Makha Sanewong Na Ayuthaya: Unidentified Familiar Object
22 August – 21 September 2014
Opening Reception: Friday 22 August 2014, 6pm
Makha Sanewong na Ayuthaya is fascinated by everyday objects, their functionality and our dynamic perceptions of them. Simple objects to him are elaborate representational systems—what William Empson called “compacted doctrines”—that embody our beliefs about such things as creativity, form and function. Yet his work is not about form, or in any straightforward sense about the beauty of the quotidian: not for him the gorgeous shining contours of Duchamp’s urinal, the silkscreen prints of soup cans.
Instead, he focuses on the mundane and humble: rigidly rectangular school chairs and desks that perhaps embody an unattainable ideal of uniform education, tin weighing scales used in wholesale/retail shops. These objects allow him to reflect on the processes that shape our perceptions and by which representation mediates them to generate our sense of what the object is, where it fits into our hierarchy of things, and so on.
An old-fashioned angle-poise lamp, such as might have lit the desk where you did your homework, still burns but lies unplugged on the floor, coiled in something like defeat, shining its light on nothing; a pair of equally weighted scales rise and fall according to no discernible principle; a rank-and-file of chairs teeters at an alarming angle, seemingly propped up only by a pencil…
On one level, Makha follows the time-honoured tradition of taking an object and defamiliarizing it to generate a kind of error message in the mind, to potentially comic effect. With at least half an eye on the political tribulations in Thailand, his installations depict the logical fallacies of positions whose underpinning has largely been stripped away: if you can’t sit on a chair, what good is it? Why did it ever need to be the shape it is?
His work thus points to the upheavals that arise when new realities clash with our perceptions and pre-perceptions—in other words, with our fervent hope that the world will still be tomorrow what we believe it to be today.
But by the same token it has a thwarted nostalgic quality. Many of these objects, which have been familiar to most Thais since childhood—scuffed, dented, worn with use—have been superseded by sharper, more cost-effective devices and are turning up in scrapyards. To find them alarmingly manipulated, reintegrated, recontextualized and reconfigured is to experience them in some ways afresh, but in others to see them through a melancholy, scratched, sepia-tinted screen. And in that sense his work harks back to an even older artistic tradition concerned with memory and its pains, and with the insistent reminder that “this too shall pass”.
Makha is part of a new wave of Bangkok artists. He graduated with a BFA in sculpture from the Faculty of Painting, Sculpture and Graphic Art at Silpakorn University in 2008. His works have been shown in several galleries and museums in- and outside Bangkok, including the eminently respectable 56th National Exhibition of Art at the Bangkok Art and Culture Centre in 2010, a group show, and a solo exhibition entitled "Non Still Life" at Pongnoi Community Art Space in Chiang Mai in 2011.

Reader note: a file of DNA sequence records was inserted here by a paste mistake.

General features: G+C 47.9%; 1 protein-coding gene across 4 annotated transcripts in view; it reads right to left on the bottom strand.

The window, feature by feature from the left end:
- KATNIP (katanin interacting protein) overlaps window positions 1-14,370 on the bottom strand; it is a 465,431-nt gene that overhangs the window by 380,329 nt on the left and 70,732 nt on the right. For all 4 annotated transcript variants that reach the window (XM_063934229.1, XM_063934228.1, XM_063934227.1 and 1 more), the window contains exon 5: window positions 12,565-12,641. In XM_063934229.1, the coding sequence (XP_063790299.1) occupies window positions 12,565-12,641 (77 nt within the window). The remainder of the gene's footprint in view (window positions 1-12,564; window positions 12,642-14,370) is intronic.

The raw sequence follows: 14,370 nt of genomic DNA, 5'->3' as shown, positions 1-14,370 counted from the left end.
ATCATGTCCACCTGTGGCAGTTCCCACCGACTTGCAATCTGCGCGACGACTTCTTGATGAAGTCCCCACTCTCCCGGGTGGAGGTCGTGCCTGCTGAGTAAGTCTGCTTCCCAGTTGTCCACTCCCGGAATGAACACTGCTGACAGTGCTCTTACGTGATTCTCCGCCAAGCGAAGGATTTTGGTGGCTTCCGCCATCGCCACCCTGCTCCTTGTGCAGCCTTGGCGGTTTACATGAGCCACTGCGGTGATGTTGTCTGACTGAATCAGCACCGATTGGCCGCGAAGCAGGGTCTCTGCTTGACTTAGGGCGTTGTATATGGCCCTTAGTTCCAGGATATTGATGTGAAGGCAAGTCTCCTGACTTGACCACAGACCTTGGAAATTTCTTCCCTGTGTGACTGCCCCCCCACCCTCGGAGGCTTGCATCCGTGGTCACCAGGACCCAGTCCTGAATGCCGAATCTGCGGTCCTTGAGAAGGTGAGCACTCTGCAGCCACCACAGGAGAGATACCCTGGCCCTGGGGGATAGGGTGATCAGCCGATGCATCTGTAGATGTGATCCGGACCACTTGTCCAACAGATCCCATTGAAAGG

We rarely give a thought to mass-produced everyday objects, especially when they have been in use for a long time, and many would consider them worthless compared to a treasured asset or artefact in a collection. But in their very functionality, they point much more directly to the relationship between owner and object. Then there is their symbolic or iconic dimension, which may be quite independent of this individual relationship: for example, a pair of scales inevitably carries notions of accuracy and justice, of probity in commerce, of exact measurable value. Each object has a powerful fixed identity and an emotional and ideological charge.
Our understanding of the meaning and function of any object is formed early; we mostly learn in childhood what an object does, how to feel about it, and what to expect of it. But experiences peculiar to a person or group can also freight it with new meaning, as when lightbulbs and ladders combine to produce seemingly unreasonable fears, when our heart skips a beat at the sight of a bicycle, or when airport police go on high alert over an unaccompanied suitcase.
My experiences and memories give me a sense of how groups or individuals behave. Some of these are rational, but many are not. In this exhibition, I am trying to show how my own experience has sometimes painfully transformed and transfigured everyday objects.
Choosing these objects and giving their functionality a slight nudge so their meaning becomes precarious raises the question whether the object is still the same we once knew so well. If you’re standing in front of an object you’ve known all of your life but it doesn’t behave according to the function or meaning you normally attribute to it—what does that do to your own place in your environment?
WTF Café & Gallery
7 Sukhumvit Soi 51, Wattana, Klongton-Nua, Bangkok 10110
BTS: Thonglor Opening times: Tuesday – Sunday, 4-10pm
For further information please contact:
Tel: (66) 2 662 6246, (66) 89 926 5474